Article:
Photo courtesy of Jordan Key under Creative Commons license
MCPS debates school year start date
October 4, 2019
In the 2020-21 school year, Montgomery County Public Schools students could be returning to school before Labor Day for the first time in four years. MCPS is weighing three options that could affect the starting and ending dates of the 2020-21 school year, which will be finalized in an October Board of Education meeting.
Two of these options will see students come to school before Labor Day weekend. All of the options also included a weeklong spring break, in contrast to the three days of break during the 2018-19 school year.
In 2016, Governor Larry Hogan signed an executive order that mandated schools to start after Labor Day weekend. The law was meant to give families extra time for travel right before school started to promote local tourism throughout Maryland.
According to Bethesda Magazine, school systems across the state widely opposed the law, since it meant subtracting from the number of snow days allocated for the year to meet a 180 instructional day requirement. It also meant reducing the length of spring break and eliminating a number of holidays. The order was overturned by Maryland lawmakers in March.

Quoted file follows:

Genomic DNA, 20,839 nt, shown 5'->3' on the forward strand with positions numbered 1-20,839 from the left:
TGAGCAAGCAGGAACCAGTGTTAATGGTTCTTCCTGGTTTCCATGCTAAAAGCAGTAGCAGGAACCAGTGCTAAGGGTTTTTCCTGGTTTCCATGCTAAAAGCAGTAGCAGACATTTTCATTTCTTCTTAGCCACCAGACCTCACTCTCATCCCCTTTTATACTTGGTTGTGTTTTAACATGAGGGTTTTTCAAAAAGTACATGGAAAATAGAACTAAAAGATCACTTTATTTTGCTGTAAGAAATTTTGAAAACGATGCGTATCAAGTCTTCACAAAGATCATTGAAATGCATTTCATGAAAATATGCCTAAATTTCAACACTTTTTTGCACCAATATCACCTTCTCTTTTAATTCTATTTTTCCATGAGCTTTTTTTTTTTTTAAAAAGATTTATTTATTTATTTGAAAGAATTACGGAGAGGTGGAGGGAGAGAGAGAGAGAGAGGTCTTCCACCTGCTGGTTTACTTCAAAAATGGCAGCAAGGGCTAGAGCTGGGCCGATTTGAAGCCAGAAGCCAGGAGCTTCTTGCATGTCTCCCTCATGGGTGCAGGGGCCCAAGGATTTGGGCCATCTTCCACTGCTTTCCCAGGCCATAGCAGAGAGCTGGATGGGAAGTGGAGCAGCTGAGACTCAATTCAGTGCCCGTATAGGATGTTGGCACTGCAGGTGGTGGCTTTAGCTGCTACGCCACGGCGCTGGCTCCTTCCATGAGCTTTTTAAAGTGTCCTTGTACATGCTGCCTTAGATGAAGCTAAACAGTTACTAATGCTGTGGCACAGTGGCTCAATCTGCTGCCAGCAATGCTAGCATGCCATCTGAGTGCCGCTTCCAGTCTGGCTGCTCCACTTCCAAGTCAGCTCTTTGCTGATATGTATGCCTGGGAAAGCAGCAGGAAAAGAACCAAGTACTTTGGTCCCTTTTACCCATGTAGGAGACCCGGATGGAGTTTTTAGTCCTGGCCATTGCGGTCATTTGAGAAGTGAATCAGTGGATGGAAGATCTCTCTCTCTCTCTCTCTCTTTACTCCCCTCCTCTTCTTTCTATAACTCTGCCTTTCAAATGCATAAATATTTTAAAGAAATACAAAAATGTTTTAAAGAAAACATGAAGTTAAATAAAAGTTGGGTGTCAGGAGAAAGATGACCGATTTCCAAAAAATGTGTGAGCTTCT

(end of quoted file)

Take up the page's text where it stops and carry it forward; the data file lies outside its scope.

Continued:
Some students are welcoming to the proposed changes. “I’d rather have more snow days and a shorter summer,” junior Danesh Sivakumar said. “I find I get really bored during a long three month summer and can’t wait to come back to school.”
Other students, on the other hand, favor the respite a three day weekend gives them after school has begun. “Having a long weekend right after school starts is to my preference so I would like that,” freshman Ronan Wang said.
However, some students seemed to prefer the extra week of summer prior to the new school year. “I’d prefer a longer summer because if we are going to need snow days, I would rather make them up at the end of the year,” junior Dev Desai said.
Although opposed by many school systems and lawmakers, Governor Hogan’s executive order has provided an economic impact of up to $115 million, according to an analysis by the Business Economic and Community Outreach Network at Salisbury University.
Starting school after Labor Day has also given families extra time for vacations just before school starts. “Personally it has given me more flexibility in summer plans.” Sivakumar said. “This summer, I was able to go on a cruise with my family and enjoy my time.”